Color clamors for attention, draws us in or repels us. Each color is a reflection of a place on the visible light spectrum. In printmaking, the tradition of black and white dominated for centuries. On occasion color (often watercolor) was added by hand after printing. In the 20th century, the use of color inks in prints increased at an extraordinary pace.
Between 1968 and 2006 Lynwood Kreneck, now professor emeritus at Texas Tech University School of Art, organized and curated a series of eighteen exhibitions called ColorPrint USA. The exhibitions featured arrays of contemporary American printmaking, quite literally from every state in the Union (and occasionally prints from artists in other countries). The title of the exhibition series suggests one of its main purposes, specifically to feature the increasing importance of the use of color by printmakers.
In 1998 Kreneck organized an exhibition, Spanning the States in ’98, that featured one work by a printmaker from each of the fifty States. This rather daunting effort included cross-country car trips to meet artists and co-ordination (with the help of Eleanor Kreneck) of complex paperwork, shipping, and catalog arrangements that accompanied this ambition. Perhaps even more amazing, each participating artist received a set of all fifty prints to exhibit at a local venue in her or his State. On one weekend in November of 1998 all fifty exhibitions opened at the same time, give or take a few hours.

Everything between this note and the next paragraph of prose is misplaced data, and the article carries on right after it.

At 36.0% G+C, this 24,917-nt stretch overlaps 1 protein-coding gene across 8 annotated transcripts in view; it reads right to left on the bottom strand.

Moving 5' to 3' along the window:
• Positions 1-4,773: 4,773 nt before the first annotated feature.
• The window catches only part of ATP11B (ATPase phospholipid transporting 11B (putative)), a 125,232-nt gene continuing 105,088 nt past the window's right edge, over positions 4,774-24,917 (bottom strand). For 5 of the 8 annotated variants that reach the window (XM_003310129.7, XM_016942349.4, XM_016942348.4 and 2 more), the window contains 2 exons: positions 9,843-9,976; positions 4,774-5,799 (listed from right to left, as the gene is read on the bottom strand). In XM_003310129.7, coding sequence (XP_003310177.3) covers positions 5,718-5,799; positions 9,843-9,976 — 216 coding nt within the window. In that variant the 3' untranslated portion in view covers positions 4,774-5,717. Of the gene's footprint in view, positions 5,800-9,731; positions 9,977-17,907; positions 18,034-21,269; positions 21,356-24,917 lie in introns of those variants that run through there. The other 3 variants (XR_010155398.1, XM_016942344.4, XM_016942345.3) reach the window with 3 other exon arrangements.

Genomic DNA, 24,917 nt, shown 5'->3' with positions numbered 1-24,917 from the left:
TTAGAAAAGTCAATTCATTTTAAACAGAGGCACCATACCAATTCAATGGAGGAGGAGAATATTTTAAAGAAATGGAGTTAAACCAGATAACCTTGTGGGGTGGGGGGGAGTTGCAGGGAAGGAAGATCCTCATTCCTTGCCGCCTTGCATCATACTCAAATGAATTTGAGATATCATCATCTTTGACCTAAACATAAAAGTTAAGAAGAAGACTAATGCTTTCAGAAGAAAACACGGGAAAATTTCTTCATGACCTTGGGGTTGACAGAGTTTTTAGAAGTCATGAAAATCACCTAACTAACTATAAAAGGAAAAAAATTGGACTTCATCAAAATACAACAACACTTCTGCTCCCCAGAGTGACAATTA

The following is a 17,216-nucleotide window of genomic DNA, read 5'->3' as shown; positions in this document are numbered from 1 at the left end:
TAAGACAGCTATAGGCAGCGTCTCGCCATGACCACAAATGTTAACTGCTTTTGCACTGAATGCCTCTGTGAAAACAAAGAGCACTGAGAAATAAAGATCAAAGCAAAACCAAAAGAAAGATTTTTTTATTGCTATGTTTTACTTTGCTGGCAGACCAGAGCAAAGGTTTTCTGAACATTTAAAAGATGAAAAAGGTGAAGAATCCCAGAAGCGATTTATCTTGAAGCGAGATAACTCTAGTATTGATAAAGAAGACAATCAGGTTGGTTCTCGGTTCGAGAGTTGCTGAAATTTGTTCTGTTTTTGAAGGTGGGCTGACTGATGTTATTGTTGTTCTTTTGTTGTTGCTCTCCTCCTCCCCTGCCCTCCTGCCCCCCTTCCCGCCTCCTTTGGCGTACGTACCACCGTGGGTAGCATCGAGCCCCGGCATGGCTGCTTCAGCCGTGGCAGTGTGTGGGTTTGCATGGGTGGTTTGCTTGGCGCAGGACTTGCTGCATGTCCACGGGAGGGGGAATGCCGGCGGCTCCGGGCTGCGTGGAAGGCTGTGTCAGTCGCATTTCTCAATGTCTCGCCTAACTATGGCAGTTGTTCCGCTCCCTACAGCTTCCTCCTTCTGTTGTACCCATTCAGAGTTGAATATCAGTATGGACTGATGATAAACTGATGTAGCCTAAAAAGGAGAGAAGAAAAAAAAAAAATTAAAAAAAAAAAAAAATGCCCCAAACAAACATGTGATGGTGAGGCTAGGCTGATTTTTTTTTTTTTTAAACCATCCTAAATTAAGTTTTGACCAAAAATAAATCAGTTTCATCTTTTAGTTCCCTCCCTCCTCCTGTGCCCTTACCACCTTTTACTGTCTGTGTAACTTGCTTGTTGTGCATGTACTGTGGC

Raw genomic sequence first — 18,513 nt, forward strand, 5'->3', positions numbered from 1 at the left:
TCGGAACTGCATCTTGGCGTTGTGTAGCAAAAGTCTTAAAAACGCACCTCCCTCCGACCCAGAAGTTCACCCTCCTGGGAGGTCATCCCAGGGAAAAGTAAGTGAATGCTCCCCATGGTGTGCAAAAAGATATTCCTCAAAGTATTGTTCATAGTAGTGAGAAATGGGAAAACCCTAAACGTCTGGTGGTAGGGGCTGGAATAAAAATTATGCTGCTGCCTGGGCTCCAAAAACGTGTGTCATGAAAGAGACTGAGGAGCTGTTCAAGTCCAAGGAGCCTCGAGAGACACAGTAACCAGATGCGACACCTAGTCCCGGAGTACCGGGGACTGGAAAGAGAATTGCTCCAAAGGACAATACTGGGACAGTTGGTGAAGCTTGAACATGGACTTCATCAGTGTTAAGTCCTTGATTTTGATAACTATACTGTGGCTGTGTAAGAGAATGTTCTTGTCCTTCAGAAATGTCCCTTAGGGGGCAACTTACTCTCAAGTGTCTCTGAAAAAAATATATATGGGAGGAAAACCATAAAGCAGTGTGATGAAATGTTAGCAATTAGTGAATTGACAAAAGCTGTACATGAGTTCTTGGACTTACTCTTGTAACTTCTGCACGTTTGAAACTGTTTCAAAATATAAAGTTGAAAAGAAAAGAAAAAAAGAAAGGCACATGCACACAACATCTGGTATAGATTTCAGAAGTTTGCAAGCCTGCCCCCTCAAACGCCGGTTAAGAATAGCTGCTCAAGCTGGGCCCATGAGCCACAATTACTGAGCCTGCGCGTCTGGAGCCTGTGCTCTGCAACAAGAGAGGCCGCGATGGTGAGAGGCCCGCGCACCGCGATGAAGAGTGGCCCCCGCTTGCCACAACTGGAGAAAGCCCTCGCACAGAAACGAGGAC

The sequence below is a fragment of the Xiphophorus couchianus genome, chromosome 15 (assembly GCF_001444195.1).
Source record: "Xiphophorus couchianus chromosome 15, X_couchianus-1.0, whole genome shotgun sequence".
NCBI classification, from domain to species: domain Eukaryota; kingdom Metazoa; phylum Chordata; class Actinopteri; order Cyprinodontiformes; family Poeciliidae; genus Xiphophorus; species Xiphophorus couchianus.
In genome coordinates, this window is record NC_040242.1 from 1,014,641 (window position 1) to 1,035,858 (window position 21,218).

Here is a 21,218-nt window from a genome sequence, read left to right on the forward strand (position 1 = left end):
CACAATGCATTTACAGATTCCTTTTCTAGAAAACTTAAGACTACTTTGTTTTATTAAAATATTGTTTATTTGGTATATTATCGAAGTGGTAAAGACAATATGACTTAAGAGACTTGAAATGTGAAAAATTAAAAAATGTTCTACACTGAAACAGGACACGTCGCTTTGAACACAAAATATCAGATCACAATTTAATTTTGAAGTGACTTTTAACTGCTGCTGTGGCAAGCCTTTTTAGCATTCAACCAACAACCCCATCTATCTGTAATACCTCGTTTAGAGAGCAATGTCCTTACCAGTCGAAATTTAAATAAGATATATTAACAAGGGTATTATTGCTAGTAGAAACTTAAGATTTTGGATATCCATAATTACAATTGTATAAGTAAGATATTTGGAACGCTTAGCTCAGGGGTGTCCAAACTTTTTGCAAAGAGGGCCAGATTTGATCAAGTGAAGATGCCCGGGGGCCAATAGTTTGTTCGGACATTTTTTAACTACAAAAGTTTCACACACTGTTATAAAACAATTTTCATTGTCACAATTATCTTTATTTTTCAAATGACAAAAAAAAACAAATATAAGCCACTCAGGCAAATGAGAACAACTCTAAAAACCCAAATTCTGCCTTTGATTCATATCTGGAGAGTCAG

The works featured in a recent exhibition (September 2016-March 2017) at the Museum of Texas Tech University included a selection of prints from the the 1998 exhibition, Spanning the States, highlighting the abundance and absence of color. In this selection of works, the use of color ranges from the simple monochromatic (Brian Paulsen, Siri Beckman), to the subtle (Clare Romano/John Ross, Gary Kaulitz), to the intense (Jack McCaslin, Karen Kunc), and other degrees in between.